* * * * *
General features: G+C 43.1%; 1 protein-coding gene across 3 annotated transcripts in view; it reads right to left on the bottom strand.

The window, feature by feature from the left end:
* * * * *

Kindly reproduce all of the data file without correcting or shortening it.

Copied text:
General features: G+C 43.1%; 1 protein-coding gene across 3 annotated transcripts in view; it reads right to left on the bottom strand.

The window, feature by feature from the left end: